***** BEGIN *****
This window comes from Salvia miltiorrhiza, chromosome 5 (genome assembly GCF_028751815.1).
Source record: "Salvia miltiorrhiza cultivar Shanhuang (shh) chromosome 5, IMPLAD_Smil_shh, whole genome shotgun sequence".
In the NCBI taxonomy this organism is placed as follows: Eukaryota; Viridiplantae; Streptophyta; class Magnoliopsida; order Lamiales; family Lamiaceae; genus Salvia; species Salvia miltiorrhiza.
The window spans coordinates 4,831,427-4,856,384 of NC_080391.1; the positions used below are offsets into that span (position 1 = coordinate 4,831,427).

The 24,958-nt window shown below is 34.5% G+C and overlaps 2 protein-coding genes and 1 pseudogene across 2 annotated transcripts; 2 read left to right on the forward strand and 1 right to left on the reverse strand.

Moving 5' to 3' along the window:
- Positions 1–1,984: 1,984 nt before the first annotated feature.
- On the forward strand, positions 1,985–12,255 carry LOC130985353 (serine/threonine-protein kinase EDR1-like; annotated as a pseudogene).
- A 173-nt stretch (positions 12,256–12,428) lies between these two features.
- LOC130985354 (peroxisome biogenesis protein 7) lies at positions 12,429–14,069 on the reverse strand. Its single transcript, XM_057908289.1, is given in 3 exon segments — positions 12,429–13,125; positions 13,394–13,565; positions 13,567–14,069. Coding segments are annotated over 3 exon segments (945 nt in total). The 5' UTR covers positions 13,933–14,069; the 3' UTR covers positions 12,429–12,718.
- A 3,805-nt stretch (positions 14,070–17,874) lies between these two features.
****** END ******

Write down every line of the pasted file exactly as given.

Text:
This window comes from Salvia miltiorrhiza, chromosome 5 (genome assembly GCF_028751815.1).
Source record: "Salvia miltiorrhiza cultivar Shanhuang (shh) chromosome 5, IMPLAD_Smil_shh, whole genome shotgun sequence".
In the NCBI taxonomy this organism is placed as follows: Eukaryota; Viridiplantae; Streptophyta; class Magnoliopsida; order Lamiales; family Lamiaceae; genus Salvia; species Salvia miltiorrhiza.
The window spans coordinates 4,831,427-4,856,384 of NC_080391.1; the positions used below are offsets into that span (position 1 = coordinate 4,831,427).

The 24,958-nt window shown below is 34.5% G+C and overlaps 2 protein-coding genes and 1 pseudogene across 2 annotated transcripts; 2 read left to right on the forward strand and 1 right to left on the reverse strand.

Moving 5' to 3' along the window:
- Positions 1–1,984: 1,984 nt before the first annotated feature.
- On the forward strand, positions 1,985–12,255 carry LOC130985353 (serine/threonine-protein kinase EDR1-like; annotated as a pseudogene).
- A 173-nt stretch (positions 12,256–12,428) lies between these two features.
- LOC130985354 (peroxisome biogenesis protein 7) lies at positions 12,429–14,069 on the reverse strand. Its single transcript, XM_057908289.1, is given in 3 exon segments — positions 12,429–13,125; positions 13,394–13,565; positions 13,567–14,069. Coding segments are annotated over 3 exon segments (945 nt in total). The 5' UTR covers positions 13,933–14,069; the 3' UTR covers positions 12,429–12,718.
- A 3,805-nt stretch (positions 14,070–17,874) lies between these two features.